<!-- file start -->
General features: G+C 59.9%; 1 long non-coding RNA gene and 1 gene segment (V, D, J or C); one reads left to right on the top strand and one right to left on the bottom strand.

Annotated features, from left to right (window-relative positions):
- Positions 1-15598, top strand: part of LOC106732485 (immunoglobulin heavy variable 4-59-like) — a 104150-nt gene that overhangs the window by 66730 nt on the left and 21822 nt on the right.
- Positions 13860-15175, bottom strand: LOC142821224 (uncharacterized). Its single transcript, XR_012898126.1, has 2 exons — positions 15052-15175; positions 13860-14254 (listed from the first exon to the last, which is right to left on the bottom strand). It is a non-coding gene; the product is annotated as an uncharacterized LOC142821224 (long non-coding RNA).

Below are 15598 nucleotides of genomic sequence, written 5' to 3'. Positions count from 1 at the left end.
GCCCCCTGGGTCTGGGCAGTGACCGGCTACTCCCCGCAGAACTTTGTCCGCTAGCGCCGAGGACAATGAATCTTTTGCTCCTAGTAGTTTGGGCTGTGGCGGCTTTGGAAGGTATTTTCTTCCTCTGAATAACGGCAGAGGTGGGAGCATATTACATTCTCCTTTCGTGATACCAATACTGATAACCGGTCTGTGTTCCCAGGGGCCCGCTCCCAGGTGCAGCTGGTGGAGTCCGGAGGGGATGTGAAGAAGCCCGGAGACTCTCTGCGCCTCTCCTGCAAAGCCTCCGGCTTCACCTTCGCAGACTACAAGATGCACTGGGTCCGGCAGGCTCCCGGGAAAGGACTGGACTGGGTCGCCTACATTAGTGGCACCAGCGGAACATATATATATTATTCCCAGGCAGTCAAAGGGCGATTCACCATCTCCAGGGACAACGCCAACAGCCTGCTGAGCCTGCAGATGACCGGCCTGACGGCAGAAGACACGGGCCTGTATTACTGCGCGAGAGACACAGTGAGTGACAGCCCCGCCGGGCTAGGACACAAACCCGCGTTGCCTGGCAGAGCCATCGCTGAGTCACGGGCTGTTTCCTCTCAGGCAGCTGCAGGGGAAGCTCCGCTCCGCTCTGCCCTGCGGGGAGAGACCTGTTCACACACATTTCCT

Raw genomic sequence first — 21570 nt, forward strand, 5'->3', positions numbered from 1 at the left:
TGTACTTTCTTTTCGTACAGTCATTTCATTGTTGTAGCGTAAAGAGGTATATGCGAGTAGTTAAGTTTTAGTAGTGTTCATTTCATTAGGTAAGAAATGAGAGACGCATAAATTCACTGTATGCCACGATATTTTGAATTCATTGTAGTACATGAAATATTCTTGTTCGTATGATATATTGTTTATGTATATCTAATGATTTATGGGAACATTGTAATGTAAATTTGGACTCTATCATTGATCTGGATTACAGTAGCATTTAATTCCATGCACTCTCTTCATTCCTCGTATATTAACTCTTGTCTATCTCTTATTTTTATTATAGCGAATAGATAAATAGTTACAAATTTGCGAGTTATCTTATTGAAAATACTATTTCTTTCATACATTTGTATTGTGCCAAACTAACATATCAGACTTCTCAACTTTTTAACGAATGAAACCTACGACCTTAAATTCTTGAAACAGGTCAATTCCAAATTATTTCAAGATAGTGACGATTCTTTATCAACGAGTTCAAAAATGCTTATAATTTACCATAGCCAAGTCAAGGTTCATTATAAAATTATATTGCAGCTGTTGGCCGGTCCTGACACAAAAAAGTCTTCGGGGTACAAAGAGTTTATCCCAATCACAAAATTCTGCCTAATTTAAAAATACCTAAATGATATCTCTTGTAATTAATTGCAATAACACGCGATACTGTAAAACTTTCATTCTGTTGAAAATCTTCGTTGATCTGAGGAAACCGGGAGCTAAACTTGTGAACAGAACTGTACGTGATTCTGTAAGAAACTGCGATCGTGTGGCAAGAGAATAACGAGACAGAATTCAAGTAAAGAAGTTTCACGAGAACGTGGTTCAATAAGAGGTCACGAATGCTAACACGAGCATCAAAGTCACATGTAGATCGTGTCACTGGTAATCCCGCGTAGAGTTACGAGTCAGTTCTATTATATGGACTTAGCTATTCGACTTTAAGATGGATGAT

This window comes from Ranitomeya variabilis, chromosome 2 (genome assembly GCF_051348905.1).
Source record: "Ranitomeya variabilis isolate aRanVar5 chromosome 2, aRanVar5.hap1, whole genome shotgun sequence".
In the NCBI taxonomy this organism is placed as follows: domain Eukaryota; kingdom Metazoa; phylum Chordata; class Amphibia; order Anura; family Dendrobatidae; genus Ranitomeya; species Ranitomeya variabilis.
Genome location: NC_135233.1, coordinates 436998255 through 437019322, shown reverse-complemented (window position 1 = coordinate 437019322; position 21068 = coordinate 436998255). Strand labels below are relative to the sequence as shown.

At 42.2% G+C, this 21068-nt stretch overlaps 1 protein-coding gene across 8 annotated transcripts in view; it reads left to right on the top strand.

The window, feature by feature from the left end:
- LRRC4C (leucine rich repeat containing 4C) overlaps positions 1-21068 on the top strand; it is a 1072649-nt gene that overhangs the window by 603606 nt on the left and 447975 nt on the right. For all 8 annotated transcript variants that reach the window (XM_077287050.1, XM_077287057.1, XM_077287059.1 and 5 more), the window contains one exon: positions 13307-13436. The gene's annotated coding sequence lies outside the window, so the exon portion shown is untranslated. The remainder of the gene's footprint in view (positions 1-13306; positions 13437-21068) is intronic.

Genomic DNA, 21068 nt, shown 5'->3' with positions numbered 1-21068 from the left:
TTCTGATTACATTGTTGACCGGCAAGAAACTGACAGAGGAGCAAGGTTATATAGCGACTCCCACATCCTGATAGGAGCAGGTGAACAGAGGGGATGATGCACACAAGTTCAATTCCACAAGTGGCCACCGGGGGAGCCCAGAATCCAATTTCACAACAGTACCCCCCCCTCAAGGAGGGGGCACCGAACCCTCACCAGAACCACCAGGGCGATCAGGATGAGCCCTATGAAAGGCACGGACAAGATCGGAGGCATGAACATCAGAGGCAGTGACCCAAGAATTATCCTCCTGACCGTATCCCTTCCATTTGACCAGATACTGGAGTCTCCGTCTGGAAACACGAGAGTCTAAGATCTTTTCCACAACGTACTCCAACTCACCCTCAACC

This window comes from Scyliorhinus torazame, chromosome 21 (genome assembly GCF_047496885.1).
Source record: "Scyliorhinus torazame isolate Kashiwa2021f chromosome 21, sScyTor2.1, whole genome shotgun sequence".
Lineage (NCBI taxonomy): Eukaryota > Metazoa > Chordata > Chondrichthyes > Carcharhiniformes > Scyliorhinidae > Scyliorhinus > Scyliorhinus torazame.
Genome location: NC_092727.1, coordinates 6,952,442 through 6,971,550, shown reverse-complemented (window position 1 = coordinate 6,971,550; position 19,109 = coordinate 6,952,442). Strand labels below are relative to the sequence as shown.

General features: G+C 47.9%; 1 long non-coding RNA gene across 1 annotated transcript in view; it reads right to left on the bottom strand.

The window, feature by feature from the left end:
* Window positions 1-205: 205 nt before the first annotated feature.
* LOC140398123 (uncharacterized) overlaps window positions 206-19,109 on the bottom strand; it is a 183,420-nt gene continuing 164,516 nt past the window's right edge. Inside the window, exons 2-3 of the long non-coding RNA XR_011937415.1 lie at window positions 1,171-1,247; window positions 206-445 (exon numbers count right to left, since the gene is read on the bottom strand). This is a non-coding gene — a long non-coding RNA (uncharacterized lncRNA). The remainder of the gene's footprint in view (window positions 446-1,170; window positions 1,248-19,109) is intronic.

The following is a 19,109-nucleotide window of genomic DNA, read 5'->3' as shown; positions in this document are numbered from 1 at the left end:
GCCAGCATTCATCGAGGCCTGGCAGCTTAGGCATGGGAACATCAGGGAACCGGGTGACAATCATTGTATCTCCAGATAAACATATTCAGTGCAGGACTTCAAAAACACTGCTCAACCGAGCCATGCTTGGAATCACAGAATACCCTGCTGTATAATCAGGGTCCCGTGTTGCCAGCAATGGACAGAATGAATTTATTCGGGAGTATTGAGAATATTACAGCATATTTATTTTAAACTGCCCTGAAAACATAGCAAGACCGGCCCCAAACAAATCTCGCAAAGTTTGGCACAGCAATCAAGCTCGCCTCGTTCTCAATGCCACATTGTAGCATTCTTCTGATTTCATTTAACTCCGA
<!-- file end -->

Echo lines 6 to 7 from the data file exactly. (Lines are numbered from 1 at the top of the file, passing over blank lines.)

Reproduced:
GCCCCCTGGGTCTGGGCAGTGACCGGCTACTCCCCGCAGAACTTTGTCCGCTAGCGCCGAGGACAATGAATCTTTTGCTCCTAGTAGTTTGGGCTGTGGCGGCTTTGGAAGGTATTTTCTTCCTCTGAATAACGGCAGAGGTGGGAGCATATTACATTCTCCTTTCGTGATACCAATACTGATAACCGGTCTGTGTTCCCAGGGGCCCGCTCCCAGGTGCAGCTGGTGGAGTCCGGAGGGGATGTGAAGAAGCCCGGAGACTCTCTGCGCCTCTCCTGCAAAGCCTCCGGCTTCACCTTCGCAGACTACAAGATGCACTGGGTCCGGCAGGCTCCCGGGAAAGGACTGGACTGGGTCGCCTACATTAGTGGCACCAGCGGAACATATATATATTATTCCCAGGCAGTCAAAGGGCGATTCACCATCTCCAGGGACAACGCCAACAGCCTGCTGAGCCTGCAGATGACCGGCCTGACGGCAGAAGACACGGGCCTGTATTACTGCGCGAGAGACACAGTGAGTGACAGCCCCGCCGGGCTAGGACACAAACCCGCGTTGCCTGGCAGAGCCATCGCTGAGTCACGGGCTGTTTCCTCTCAGGCAGCTGCAGGGGAAGCTCCGCTCCGCTCTGCCCTGCGGGGAGAGACCTGTTCACACACATTTCCT

Raw genomic sequence first — 21570 nt, forward strand, 5'->3', positions numbered from 1 at the left: